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Forum, March 2019

Streams of Christianity

I appreciated that Friends Journal devoted its December 2018 issue to the topic of Quakers and Christianity, and that a wide variety of individual perspectives and personal experiences were included. Upon reflection, I realized that none of the articles featured a growing contemplative Christian movement, emerging from the writings of Thomas Keating, Cynthia Bourgeault, Richard Rohr, James Finley, and many others, who are resurrecting contemplative Christianity from its ancient, pre‐creed and -dogma roots. This understanding of Jesus and early Christianity has a lot in common with what George Fox discovered in the 1600s.

I first learned of this movement when reading Wisdom Way of Knowing by Cynthia Bourgeault, who shows Christianity to be profoundly rooted in the ancient Wisdom tradition. As a Wisdom teacher, Jesus taught and lived out the path to inner spiritual transformation, which always requires surrender, detachment, compassion and forgiveness. I excitedly wrote to her, inquiring of her knowledge of Quakerism, and also sent her my CD of chants, Timeless Quaker Wisdom in Plainsong, thinking it could serve as an introduction. This opened a door to an amazing ongoing collaboration, with me attending her sought‐after retreats (“Wisdom Schools”) to teach about Quaker spirituality through the words of early Friends I’d set to song, and with her leading “Quaker Wisdom Schools” to teach Quakers about spiritually transformative concepts and practices rooted in Christianity.

Paulette Meier
Cincinnati, Ohio

For me there is indeed no Christian Mysticism, just Mysticism. I relish the historical foundation of Quakerism in Christianity, but am really pleased to be rid of claims that Christianity is salvific. The real loss in language and experience is nothing specifically Christian, but rather the notion that there are no realms of being other than the physical.

Gervais Frykman
Wakefield, UK

 

On mediocrity

Gabbreell James notes, in “We Are Not John Woolman” (FJ Jan.), that we Quakers often bask in the mantle of John Woolman, Lucretia Mott, and Benjamin Lay, but we do not exert ourselves to match their sacrifices nor to defend the causes that they might embrace were they living today. While I am willing to plead, “Guilty as charged,” I will also make a plea for mediocrity in matters of Christian profession/confession. While these three paragons of Quaker courage and virtue often faced opposition from more trepid members of Quaker bodies, the fact that these three could take a courageous position at all required the existence of Quaker institutions that operated with all of the shortcomings that institutions typically engender.

Without a base of shared mediocrity, a prophetic testimony has no launching pad from which to emerge. And in fact, the Quaker base did not doubt the qualifications of women to take leadership roles, and certain yearly meetings did forbid the owning of slaves during the lifetime of John Woolman. (Some yearly meetings did not.) Compared to the great mass of American culture, these were noteworthy achievements, even if they fell far short of the best insights that some Quakers could offer at the time.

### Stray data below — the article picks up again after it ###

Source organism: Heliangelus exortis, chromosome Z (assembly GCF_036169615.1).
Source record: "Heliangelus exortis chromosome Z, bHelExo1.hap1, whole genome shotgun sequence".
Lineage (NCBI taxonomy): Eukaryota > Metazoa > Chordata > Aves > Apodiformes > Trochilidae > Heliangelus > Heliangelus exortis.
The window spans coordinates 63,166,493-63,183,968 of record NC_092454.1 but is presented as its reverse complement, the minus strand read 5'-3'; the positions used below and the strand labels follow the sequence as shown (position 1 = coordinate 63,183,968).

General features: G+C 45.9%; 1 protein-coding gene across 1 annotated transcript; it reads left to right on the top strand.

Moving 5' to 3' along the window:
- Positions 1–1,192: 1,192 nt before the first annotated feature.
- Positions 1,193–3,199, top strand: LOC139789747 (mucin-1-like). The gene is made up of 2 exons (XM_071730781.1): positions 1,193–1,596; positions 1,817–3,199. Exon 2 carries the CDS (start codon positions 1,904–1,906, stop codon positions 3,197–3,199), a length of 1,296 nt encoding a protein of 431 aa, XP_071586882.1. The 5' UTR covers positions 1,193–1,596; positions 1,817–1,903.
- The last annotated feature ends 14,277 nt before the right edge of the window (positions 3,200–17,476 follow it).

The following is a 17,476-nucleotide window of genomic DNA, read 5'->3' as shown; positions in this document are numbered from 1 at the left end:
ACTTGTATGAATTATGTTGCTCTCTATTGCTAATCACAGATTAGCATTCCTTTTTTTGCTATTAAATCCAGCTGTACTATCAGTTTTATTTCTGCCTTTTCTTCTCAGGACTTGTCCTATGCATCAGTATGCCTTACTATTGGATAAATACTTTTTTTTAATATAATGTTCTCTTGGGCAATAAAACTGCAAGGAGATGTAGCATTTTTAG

Moreover, if Quaker institutions did not survive today, imperfect though they certainly are, there would be (even) fewer people who would remember the fearless testimony of those Quaker paragons we wistfully recall. The vast Quaker burial grounds near Philadelphia are filled with people who, like us, failed to heed every counsel that the Light could offer them, yet collectively, their worship testified to greater possibilities than they could individually manifest.

Keith Barton
Berkeley, Calif.

What brilliant questions, laced with the stories of people that make sense of them: John Woolman, Lucretia Mott, Benjamin Lay, and Colin Kaepernick. I ask myself these questions—and continue to wrestle with them. I don’t want to be remembered, truly, but I want to have the courage to be a Quaker. I knew a few with that courage in the early 1980s at the Women’s Encampment for a Future of Peace and Justice, and they converted me from non‐Quaker. I had some of the courage I admired in others when I was a professor of theatre in Virginia, and a teacher in the School District of Philadelphia, but since then have moved into the position of spectator. Spectating may have some value for people like me, and I have done it in workshop after workshop, but very little in the world.

Has it always been so few who step forward? What if a larger ground swell rose up, willing to revitalize the Religious Society of Friends with less tradition and more prophetic agitators? Will we be willing to let go of less effective practice and those who insist upon it?

The more I read of this revolutionary issue of Friends Journal, the more I have hope. Thank you for writing, Gabbreell. Thank you for your Quaker faith and courage.

Susan Chast
Lansdowne, Pa.

Much as I would love to claim that my Quaker practice is akin to the Quaker greats, I know I have blind spots and fall short. Thanks to Gabbreell for this call to accountability and to better practice. I will no longer stand aside when I see or hear Friends using our practice to silence dissent. I will allow the Holy to nudge my awakening as I more deeply commit to undoing racism.